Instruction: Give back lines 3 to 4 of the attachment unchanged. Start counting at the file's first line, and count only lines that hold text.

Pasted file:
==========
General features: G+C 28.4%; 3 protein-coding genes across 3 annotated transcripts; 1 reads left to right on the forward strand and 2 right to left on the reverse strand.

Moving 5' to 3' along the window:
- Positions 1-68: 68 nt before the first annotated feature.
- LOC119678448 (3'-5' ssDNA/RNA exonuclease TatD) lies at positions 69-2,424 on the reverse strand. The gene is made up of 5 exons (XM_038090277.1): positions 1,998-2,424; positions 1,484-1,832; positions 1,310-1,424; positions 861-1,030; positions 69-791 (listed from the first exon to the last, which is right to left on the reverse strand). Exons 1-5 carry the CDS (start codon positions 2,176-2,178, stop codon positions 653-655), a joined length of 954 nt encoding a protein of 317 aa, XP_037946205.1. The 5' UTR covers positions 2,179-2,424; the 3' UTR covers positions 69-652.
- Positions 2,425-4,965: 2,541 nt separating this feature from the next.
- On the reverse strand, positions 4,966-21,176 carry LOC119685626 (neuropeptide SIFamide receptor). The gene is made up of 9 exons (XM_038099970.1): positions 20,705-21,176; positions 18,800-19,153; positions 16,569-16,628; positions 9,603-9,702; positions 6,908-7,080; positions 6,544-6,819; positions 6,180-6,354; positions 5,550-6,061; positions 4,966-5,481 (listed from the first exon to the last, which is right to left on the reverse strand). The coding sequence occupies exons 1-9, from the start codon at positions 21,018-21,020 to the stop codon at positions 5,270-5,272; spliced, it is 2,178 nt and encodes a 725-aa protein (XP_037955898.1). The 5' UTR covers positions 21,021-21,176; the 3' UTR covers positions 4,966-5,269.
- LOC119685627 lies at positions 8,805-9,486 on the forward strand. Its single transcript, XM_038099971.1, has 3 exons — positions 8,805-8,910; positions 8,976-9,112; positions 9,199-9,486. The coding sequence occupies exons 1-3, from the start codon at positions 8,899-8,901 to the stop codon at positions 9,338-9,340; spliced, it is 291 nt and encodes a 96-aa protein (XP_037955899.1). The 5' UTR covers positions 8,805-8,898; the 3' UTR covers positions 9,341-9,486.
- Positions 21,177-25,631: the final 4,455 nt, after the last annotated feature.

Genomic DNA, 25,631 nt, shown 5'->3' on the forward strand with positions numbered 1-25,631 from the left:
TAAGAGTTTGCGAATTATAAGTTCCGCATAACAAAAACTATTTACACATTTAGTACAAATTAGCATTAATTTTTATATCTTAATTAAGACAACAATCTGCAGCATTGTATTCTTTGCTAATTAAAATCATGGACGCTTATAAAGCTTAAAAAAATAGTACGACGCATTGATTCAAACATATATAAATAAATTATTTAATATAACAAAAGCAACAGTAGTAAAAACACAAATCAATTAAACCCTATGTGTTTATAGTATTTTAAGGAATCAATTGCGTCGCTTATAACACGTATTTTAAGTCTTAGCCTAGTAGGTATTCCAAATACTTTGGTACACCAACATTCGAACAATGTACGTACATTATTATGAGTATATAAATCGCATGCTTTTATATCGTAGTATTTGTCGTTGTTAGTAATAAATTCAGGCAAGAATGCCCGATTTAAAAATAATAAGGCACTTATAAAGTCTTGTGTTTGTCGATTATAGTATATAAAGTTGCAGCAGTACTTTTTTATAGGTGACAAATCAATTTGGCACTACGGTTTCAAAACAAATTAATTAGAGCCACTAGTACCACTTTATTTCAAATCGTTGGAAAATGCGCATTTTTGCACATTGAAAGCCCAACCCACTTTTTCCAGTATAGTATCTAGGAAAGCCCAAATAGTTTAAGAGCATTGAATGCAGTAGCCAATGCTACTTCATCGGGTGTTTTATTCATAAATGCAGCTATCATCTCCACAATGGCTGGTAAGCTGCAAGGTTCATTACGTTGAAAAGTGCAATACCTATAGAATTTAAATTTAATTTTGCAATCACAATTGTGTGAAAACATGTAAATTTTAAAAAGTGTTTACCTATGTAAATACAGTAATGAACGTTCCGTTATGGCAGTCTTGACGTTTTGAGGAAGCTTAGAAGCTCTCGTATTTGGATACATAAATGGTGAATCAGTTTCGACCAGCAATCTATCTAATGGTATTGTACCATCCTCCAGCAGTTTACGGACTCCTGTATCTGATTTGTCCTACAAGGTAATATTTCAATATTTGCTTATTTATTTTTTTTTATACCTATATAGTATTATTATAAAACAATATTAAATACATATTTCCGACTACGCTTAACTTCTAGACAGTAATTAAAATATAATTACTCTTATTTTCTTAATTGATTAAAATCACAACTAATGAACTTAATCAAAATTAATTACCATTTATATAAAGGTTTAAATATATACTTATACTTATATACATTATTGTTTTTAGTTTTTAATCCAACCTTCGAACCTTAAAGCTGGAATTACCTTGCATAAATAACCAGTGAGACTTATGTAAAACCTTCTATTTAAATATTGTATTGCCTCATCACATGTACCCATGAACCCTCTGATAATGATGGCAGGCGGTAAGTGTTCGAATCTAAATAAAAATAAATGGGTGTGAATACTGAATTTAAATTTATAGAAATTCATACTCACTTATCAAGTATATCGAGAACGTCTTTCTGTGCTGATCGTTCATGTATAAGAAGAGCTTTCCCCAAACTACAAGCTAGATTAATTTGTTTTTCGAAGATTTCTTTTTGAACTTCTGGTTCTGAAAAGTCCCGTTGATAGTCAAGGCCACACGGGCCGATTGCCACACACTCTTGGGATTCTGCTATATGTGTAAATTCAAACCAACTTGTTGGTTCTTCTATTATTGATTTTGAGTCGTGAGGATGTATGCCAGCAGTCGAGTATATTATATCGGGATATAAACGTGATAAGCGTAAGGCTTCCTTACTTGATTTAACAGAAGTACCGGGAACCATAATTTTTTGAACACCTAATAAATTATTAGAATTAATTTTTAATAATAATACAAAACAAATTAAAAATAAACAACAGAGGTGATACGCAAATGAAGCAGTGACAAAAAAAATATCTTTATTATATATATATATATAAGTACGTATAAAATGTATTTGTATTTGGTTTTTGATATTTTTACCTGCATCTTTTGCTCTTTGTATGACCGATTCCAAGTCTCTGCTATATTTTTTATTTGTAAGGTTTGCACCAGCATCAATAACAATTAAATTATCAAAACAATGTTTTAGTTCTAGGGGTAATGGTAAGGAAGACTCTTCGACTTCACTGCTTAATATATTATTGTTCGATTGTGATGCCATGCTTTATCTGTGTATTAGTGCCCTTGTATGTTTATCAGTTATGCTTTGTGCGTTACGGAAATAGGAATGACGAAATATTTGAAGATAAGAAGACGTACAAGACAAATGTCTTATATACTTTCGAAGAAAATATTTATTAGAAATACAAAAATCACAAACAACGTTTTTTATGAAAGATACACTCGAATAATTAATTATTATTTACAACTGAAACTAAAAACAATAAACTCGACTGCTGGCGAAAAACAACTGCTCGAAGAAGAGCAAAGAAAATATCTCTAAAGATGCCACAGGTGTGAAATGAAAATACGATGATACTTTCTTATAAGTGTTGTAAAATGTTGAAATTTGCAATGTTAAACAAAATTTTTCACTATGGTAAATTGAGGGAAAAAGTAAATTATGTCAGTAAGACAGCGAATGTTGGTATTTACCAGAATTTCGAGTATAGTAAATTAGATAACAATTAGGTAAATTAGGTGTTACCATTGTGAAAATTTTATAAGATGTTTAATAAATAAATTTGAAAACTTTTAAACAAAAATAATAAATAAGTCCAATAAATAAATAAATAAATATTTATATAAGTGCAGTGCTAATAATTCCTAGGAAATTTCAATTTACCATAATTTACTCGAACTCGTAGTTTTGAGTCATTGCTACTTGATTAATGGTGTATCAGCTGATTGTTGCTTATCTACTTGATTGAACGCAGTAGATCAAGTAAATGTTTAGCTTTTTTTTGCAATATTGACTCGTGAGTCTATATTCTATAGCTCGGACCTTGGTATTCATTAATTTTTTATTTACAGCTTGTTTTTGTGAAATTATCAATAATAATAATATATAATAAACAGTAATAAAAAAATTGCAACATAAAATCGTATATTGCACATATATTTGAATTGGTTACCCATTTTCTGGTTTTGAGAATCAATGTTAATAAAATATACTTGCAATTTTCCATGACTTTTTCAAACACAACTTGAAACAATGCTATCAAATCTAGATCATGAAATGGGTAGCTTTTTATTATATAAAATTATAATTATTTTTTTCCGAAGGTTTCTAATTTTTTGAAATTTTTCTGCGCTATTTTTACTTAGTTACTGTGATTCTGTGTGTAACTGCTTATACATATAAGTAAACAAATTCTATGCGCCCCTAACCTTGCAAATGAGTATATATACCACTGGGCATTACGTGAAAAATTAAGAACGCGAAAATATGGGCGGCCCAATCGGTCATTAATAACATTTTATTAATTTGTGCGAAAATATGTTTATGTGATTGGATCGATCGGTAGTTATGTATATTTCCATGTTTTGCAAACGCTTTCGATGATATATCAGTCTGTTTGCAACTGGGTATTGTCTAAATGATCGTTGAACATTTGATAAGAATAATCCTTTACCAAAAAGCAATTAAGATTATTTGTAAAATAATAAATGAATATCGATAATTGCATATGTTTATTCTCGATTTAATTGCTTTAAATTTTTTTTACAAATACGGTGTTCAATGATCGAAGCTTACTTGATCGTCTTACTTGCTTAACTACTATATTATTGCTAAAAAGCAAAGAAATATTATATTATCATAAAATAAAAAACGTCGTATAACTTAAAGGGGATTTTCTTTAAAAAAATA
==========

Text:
- Positions 1-68: 68 nt before the first annotated feature.
- LOC119678448 (3'-5' ssDNA/RNA exonuclease TatD) lies at positions 69-2,424 on the reverse strand. The gene is made up of 5 exons (XM_038090277.1): positions 1,998-2,424; positions 1,484-1,832; positions 1,310-1,424; positions 861-1,030; positions 69-791 (listed from the first exon to the last, which is right to left on the reverse strand). Exons 1-5 carry the CDS (start codon positions 2,176-2,178, stop codon positions 653-655), a joined length of 954 nt encoding a protein of 317 aa, XP_037946205.1. The 5' UTR covers positions 2,179-2,424; the 3' UTR covers positions 69-652.